For cynical twenty-three-year-old August, moving to New York City is supposed to prove her right: that things like magic and cinematic love stories don’t exist, and the only smart way to go through life is alone. She can’t imagine how waiting tables at a 24-hour pancake diner and moving in with too many weird roommates could possibly change that. And there’s certainly no chance of her subway commute being anything more than a daily trudge through boredom and electrical failures.
But then, there’s this gorgeous girl on the train.
Jane. Dazzling, charming, mysterious, impossible Jane. Jane with her rough edges and swoopy hair and soft smile, showing up in a leather jacket to save August’s day when she needed it most. August’s subway crush becomes the best part of her day, but pretty soon, she discovers there’s one big problem: Jane doesn’t just look like an old school punk rocker. She’s literally displaced in time from the 1970s, and August is going to have to use everything she tried to leave in her own past to help her. Maybe it’s time to start believing in some things, after all.
Casey McQuiston’s One Last Stop is a magical, sexy, big-hearted romance where the impossible becomes possible as August does everything in her power to save the girl lost in time.
Red, White, and Royal Blue is one of my most favorite books, so I was excited about McQuiston’s next book…. but I’ll admit that I was a bit skeptical when I found out that it was going to be a love story with a subway ghost. To be fair, my curiosity was definitely piqued by this premise, so I went into my reading experience with any open mind.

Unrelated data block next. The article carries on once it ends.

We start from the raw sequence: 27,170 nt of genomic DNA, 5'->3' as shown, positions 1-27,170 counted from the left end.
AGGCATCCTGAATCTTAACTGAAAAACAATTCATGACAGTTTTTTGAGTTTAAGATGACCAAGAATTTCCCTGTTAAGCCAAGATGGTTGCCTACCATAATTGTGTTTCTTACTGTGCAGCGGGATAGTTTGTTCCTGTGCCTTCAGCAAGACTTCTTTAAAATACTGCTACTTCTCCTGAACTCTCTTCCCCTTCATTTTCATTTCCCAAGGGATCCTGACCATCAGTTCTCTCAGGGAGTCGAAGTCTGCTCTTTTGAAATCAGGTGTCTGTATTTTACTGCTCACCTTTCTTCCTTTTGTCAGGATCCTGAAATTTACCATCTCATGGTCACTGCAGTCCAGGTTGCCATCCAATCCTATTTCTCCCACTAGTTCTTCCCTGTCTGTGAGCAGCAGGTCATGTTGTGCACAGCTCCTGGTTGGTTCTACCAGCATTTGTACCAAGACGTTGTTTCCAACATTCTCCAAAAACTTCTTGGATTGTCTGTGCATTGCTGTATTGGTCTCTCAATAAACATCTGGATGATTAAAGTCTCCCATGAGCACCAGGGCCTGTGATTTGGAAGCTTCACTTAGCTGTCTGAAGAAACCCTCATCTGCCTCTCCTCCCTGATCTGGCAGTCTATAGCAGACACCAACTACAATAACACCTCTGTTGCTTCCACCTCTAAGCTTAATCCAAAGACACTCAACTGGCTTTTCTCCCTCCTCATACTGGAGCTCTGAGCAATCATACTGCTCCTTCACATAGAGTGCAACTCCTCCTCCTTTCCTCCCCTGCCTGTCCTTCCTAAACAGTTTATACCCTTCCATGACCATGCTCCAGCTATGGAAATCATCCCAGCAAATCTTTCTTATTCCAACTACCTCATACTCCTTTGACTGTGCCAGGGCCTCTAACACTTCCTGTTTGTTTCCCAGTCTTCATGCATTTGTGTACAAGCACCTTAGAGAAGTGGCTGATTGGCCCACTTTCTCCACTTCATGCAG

August has spent her entire life helping her mother with a missing-person cases, and she’s grown rather resentful of this over the years. So, in some ways, it’s ironic that she becomes just as consumed with researching 1970s Brooklyn in her quest to help Jane.
This is a solid rom-com, but there’s a definite mystery element as well. Helping Jane recovery her story becomes a priority, with dual concerns: what happened to lead us to this point, and what’s going to happen next?
We only have August’s perspective in this narrative, and as much as it would have been nice to have Jane’s, it makes sense that we don’t. After all, Jane lives in the moment and doesn’t remember much of anything that happened to her before she ended up on the subway.
The development of the romance is exquisite. It’s certainly unconventional: how do you have a relationship with someone who can’t ever leave the subway? But somehow, they make it work.
I would absolutely recommend One Last Stop. I’m pleased to admit that my concerns were unfounded. This book was amazing and there are so many lovely heartfelt moments. It’s sweet and funny and poignant. I would read a spinoff book featuring any of August’s roommates. This book was so different from RW&RB, but they are both so lovely in their own way, and I’m already looking forward to McQuiston’s next book, no matter what it’s about.